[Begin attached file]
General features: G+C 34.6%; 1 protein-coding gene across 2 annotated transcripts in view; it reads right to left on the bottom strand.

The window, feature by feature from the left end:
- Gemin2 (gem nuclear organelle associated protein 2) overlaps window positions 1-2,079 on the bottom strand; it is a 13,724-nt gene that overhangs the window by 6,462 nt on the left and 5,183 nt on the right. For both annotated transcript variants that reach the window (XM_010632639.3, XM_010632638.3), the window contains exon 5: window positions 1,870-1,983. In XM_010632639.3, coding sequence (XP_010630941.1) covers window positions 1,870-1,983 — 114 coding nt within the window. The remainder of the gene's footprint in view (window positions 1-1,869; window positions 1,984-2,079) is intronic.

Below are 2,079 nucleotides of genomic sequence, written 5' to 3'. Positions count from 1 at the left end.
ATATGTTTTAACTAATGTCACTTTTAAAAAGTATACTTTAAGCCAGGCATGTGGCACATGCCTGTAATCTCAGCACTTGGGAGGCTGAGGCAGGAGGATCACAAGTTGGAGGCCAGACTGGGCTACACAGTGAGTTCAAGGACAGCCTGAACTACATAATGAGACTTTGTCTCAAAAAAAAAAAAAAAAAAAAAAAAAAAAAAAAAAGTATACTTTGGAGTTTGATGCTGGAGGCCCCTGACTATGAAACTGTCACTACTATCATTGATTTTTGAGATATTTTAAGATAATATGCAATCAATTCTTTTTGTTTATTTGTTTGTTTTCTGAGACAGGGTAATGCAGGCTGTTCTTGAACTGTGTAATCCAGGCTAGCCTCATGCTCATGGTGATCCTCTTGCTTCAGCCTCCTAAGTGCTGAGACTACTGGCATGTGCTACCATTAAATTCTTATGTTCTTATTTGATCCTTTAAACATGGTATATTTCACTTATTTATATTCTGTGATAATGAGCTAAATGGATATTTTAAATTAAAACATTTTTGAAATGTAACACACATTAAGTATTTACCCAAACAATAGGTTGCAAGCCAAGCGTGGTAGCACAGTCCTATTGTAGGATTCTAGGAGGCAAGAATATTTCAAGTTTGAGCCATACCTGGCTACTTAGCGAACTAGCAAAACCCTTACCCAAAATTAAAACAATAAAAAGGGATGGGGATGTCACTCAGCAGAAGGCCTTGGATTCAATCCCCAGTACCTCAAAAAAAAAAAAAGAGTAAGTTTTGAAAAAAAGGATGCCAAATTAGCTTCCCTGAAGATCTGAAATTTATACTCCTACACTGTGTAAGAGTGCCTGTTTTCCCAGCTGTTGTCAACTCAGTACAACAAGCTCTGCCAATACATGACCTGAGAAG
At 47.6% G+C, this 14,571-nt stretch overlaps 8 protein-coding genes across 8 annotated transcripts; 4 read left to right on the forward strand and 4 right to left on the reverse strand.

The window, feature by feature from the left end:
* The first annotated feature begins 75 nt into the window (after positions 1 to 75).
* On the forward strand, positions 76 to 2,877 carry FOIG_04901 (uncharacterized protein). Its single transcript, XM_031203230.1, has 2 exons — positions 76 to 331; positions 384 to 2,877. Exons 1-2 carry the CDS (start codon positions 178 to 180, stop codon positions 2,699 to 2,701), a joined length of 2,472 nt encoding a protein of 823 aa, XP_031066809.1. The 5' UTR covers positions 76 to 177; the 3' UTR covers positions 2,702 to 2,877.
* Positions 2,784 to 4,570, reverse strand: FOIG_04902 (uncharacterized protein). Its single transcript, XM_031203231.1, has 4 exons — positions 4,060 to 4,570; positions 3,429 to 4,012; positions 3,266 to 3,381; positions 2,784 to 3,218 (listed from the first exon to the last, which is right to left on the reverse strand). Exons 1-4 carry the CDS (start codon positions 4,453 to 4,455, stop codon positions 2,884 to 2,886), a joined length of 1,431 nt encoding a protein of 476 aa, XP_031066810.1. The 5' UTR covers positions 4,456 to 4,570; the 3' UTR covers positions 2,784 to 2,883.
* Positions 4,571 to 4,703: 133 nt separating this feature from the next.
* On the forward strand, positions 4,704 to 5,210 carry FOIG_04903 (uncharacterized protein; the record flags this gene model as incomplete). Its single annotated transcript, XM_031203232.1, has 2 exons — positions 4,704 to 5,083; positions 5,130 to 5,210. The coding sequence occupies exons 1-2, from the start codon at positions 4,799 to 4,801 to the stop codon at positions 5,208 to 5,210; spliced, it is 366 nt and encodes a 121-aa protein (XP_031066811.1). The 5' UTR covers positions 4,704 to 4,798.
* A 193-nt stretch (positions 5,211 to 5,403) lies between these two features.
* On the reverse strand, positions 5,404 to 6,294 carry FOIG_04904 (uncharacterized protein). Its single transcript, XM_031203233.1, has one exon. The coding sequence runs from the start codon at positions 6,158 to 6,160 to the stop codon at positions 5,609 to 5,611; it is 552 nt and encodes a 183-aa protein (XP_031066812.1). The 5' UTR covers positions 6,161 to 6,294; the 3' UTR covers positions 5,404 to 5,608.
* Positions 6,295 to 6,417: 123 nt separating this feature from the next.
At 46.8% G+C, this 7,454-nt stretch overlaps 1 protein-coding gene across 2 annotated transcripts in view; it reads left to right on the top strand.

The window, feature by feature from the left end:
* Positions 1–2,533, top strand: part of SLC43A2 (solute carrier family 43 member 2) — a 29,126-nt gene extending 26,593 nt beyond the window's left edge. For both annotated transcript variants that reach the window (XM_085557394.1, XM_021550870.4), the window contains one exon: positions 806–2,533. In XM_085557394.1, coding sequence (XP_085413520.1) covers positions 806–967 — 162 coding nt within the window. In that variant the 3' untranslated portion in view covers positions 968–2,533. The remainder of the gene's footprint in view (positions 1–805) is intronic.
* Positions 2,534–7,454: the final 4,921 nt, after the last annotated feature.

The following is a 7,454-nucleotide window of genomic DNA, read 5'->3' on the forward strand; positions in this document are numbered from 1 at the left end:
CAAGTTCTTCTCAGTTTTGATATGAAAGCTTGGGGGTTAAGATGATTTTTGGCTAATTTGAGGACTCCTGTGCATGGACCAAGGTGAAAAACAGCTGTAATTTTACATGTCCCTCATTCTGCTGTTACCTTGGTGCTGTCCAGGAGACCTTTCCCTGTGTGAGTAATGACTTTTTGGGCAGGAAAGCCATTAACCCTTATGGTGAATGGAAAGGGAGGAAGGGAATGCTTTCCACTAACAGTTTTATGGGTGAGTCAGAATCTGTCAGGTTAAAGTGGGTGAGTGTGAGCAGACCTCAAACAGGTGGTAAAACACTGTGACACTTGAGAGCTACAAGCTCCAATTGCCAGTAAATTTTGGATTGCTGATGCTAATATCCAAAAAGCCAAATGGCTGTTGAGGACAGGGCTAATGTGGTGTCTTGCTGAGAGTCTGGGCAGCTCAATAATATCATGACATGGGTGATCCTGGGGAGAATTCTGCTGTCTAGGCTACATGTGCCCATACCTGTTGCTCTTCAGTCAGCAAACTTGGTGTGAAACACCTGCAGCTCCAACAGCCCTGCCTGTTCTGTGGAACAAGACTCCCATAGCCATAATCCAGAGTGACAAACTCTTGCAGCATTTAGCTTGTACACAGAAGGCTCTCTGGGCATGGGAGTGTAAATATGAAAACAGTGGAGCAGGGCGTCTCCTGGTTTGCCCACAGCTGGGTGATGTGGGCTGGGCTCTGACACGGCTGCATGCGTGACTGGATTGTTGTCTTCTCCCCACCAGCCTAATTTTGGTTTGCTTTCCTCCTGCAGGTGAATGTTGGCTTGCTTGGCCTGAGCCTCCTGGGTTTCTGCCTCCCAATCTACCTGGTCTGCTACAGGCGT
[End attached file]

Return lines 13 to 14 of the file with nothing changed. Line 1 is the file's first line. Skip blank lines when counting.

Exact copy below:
* A 193-nt stretch (positions 5,211 to 5,403) lies between these two features.
* On the reverse strand, positions 5,404 to 6,294 carry FOIG_04904 (uncharacterized protein). Its single transcript, XM_031203233.1, has one exon. The coding sequence runs from the start codon at positions 6,158 to 6,160 to the stop codon at positions 5,609 to 5,611; it is 552 nt and encodes a 183-aa protein (XP_031066812.1). The 5' UTR covers positions 6,161 to 6,294; the 3' UTR covers positions 5,404 to 5,608.